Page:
The right of a person to access a company’s register of members (containing the names and contact details of that company’s shareholders) is a significant element of shareholder democracy and part of the obligations that go hand in hand with the privilege of limited liability. Vitally, this right allows shareholders to communicate between themselves outside of company communication channels. The right has, on occasion, been abused for criminal purposes (notably, the activities of anti-vivisectionists).
The Companies Act 2006 sought to strike a better balance by entitling a company to ask the court to examine the purpose for a request and to deny a request for an improper purpose. What constitutes a proper purpose has been examined for the first time in the recent case of Burry & Knight & Anr v Martin John Murless Knight. Legitimate requests may be made by either a shareholder or a member of the public.
Dr Knight (a shareholder) appealed a no-access order made by the Registrar of the Companies Court, but the original decision was upheld. Dr Knight had given a number of reasons for his request, one of which (relating to share valuation) was accepted as proper. However, the Court of Appeal investigated the stated reasons and found that, besides that one point, Dr Knight’s real purpose was to ‘harass’ other shareholders.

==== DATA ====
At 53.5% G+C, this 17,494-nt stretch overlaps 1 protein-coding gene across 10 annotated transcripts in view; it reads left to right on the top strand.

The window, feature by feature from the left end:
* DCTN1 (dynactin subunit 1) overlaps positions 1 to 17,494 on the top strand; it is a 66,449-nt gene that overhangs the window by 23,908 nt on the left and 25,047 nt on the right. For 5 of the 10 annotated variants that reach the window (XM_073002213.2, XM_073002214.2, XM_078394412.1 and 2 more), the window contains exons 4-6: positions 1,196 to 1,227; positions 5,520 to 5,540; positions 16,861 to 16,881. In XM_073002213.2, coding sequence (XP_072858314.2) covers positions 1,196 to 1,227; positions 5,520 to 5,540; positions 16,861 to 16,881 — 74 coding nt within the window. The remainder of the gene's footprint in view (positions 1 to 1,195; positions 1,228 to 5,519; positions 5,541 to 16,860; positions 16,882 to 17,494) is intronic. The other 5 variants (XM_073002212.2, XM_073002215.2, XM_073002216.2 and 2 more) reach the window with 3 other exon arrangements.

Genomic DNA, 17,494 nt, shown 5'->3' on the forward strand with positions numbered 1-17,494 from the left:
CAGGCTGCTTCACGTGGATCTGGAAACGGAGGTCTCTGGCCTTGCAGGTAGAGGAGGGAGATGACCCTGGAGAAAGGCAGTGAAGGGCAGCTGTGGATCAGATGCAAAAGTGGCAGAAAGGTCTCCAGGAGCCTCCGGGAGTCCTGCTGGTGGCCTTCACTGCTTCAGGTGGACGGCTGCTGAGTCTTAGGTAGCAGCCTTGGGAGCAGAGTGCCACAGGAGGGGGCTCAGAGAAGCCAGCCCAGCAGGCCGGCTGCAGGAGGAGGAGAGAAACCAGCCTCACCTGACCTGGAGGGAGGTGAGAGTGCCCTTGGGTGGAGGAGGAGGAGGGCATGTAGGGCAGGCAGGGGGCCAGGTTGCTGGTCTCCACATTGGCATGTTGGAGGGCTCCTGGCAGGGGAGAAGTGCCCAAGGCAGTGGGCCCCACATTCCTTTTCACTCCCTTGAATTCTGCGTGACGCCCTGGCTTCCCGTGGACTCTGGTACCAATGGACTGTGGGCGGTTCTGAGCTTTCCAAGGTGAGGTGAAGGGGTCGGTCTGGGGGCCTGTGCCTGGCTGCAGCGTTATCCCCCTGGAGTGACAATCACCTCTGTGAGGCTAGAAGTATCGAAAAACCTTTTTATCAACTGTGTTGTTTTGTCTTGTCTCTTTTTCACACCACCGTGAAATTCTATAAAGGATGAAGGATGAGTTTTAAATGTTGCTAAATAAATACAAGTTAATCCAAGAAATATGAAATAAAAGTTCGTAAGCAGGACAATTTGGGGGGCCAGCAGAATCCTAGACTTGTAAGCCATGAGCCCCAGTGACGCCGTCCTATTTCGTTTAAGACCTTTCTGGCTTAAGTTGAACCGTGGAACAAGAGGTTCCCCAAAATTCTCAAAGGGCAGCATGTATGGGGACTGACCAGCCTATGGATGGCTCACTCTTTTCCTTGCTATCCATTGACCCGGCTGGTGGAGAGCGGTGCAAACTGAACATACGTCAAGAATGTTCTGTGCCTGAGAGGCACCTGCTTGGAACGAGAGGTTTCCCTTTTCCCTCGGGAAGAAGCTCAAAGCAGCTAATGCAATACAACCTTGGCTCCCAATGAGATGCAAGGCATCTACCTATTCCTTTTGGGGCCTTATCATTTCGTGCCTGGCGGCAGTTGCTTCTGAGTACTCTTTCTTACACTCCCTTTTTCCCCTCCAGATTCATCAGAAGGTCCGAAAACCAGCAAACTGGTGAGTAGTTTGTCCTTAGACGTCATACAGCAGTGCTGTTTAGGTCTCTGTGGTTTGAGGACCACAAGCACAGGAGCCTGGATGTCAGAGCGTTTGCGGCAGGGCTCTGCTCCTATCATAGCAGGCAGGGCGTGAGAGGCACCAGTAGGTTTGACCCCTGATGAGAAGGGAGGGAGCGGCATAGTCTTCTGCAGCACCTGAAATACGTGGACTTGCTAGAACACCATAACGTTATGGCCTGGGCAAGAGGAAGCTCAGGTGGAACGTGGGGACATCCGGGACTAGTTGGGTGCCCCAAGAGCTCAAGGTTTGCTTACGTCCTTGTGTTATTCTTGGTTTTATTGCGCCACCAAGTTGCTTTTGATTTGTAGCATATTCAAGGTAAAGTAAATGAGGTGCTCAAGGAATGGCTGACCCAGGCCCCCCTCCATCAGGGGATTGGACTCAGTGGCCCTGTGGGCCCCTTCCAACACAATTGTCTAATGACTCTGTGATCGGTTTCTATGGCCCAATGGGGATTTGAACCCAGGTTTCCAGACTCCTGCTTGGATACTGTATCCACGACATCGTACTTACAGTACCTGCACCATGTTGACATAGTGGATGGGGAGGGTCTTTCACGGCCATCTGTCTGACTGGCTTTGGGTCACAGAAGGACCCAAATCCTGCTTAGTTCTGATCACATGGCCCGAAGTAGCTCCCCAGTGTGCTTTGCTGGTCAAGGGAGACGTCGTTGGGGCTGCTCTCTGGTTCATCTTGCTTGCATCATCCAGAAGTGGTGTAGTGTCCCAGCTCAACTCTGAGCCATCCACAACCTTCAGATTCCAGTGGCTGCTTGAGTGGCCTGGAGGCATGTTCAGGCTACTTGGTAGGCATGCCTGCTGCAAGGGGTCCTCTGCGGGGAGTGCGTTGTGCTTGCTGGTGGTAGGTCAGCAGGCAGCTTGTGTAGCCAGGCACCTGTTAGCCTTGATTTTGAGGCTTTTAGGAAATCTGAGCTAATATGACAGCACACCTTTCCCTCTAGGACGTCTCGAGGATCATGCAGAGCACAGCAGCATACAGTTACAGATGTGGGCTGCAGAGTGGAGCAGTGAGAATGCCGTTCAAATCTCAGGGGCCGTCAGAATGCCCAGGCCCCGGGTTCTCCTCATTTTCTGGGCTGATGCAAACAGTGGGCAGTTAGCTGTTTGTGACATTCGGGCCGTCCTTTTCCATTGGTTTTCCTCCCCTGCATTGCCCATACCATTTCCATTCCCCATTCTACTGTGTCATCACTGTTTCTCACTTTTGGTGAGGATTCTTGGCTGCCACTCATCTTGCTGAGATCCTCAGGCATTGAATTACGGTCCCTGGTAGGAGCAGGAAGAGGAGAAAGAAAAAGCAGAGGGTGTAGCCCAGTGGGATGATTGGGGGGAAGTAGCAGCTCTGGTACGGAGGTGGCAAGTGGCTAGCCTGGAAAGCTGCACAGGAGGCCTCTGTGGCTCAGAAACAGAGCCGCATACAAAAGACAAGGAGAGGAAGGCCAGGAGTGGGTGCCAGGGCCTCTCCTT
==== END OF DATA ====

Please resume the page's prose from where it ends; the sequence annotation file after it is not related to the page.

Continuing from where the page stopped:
The decision acknowledges that this regime potentially shifts power away from shareholders and towards the company, i.e. the board, and that no-access orders should only be made in strong cases (and not where the company may suffer mere embarrassment). Scrutiny of the reasons behind a request for access may cause delay, and may also put the board on notice of whatever trouble might be brewing (e.g. in advance of an upcoming general meeting) through having to provide justification and explanation for the access.
Burryhas not yet been considered in any subsequent decisions but it does seem somewhat contrary to the current stated policy of the UK Government towards greater transparency. Indeed, an identical regime is proposed for the Small Business, Enterprise and Employment Bill currently working its way through the UK legislative process as part of a system of registers intended to give every member of the public a right to understand the beneficial ownership structure of every company incorporated in the UK. Accordingly, it is difficult to see under that new regime that any broad category of no-access would be permitted.
 The Court of Appeal decision in Burry & Knight & Anr v Martin John Murless Knight  ECWA Civ 604 is available at http://lgl.kn/b90a5.